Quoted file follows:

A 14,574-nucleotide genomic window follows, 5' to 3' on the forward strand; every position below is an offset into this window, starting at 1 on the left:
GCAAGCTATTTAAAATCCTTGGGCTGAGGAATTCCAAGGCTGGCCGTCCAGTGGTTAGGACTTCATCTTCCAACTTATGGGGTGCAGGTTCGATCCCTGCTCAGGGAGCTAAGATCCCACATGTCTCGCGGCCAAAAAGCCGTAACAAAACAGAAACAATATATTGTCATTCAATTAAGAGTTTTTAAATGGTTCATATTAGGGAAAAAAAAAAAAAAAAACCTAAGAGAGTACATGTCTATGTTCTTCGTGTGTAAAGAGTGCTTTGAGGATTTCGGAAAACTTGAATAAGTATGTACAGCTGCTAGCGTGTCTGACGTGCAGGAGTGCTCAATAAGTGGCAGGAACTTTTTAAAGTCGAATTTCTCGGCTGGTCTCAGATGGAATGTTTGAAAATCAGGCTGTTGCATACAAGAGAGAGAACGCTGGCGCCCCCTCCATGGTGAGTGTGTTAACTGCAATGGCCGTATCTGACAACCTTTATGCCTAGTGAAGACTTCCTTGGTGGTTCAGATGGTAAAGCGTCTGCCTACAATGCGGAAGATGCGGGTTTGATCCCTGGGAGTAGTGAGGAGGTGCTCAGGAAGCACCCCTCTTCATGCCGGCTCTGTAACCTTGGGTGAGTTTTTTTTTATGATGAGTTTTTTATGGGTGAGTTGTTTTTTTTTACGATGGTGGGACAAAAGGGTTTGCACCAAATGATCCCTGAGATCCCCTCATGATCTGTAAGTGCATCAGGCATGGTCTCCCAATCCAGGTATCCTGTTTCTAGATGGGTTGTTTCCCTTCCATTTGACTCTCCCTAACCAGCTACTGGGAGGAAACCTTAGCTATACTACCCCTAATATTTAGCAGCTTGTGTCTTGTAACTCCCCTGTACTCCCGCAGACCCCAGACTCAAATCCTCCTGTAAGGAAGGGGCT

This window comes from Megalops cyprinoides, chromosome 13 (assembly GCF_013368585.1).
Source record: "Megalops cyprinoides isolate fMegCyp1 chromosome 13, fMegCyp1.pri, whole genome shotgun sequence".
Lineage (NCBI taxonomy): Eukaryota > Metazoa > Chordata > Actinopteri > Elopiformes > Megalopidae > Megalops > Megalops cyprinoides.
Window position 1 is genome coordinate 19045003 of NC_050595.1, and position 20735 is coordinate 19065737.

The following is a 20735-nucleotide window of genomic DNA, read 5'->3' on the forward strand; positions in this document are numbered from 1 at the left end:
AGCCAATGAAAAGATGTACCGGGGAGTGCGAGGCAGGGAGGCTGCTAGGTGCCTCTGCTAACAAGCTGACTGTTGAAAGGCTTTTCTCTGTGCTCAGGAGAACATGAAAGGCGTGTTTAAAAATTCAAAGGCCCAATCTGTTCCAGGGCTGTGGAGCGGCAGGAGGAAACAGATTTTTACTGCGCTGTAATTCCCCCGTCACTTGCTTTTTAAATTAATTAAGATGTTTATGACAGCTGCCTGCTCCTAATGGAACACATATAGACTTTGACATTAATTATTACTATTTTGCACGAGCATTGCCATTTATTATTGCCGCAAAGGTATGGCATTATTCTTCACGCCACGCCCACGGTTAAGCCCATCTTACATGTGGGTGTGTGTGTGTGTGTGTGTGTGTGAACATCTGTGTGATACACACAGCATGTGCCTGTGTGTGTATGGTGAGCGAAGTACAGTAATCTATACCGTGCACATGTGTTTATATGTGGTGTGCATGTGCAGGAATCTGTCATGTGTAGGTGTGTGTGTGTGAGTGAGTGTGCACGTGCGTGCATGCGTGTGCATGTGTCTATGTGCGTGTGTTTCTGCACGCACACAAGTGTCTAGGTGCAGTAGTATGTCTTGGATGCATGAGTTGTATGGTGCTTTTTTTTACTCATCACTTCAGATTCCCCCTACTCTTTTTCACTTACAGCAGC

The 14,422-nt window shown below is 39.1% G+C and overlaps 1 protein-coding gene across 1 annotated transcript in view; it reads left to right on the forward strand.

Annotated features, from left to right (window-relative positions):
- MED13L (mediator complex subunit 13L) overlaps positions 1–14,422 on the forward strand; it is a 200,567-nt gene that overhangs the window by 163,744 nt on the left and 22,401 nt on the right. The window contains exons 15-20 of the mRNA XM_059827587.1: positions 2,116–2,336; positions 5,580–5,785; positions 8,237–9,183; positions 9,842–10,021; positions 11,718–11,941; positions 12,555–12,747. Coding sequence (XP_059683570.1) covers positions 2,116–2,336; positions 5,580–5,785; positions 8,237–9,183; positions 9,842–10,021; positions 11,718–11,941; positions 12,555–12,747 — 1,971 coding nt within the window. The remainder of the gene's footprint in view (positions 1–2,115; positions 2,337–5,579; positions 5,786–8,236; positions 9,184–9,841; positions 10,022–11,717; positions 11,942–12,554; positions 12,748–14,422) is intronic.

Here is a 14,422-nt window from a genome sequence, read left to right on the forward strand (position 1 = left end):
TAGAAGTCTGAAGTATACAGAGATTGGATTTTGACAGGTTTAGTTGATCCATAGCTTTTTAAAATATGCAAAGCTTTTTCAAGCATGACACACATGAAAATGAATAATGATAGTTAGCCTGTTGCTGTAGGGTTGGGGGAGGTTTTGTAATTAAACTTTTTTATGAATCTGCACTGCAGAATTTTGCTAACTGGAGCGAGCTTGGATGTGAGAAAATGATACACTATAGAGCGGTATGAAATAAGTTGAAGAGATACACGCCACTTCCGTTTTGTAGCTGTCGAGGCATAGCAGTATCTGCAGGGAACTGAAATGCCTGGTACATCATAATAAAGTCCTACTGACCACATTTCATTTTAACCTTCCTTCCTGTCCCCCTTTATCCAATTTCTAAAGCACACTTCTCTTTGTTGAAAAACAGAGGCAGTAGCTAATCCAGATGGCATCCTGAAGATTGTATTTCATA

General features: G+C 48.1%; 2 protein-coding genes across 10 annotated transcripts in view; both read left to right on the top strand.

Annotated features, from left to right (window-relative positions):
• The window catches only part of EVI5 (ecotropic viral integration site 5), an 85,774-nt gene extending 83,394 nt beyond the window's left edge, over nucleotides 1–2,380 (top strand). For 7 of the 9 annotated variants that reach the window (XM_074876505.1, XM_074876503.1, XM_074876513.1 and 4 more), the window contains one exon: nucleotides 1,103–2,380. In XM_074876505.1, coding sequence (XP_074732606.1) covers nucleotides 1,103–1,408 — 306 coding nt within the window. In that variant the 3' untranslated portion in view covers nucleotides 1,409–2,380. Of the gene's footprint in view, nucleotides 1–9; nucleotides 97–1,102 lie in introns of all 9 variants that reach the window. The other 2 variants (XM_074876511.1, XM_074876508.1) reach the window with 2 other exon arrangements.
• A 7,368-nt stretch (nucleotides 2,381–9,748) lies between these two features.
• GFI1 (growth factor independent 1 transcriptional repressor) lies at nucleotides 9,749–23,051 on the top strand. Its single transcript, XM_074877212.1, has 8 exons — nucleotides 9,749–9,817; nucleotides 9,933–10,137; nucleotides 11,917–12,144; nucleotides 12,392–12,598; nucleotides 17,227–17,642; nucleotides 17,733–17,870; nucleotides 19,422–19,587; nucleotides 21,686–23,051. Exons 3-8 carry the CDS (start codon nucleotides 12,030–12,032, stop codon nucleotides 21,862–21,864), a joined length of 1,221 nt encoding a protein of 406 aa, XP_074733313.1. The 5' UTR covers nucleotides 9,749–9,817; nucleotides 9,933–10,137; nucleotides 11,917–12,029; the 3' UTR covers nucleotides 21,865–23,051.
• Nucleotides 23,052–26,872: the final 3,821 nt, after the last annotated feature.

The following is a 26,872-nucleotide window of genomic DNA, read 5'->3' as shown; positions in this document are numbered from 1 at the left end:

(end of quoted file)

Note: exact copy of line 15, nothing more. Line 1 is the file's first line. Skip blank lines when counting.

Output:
Annotated features, from left to right (window-relative positions):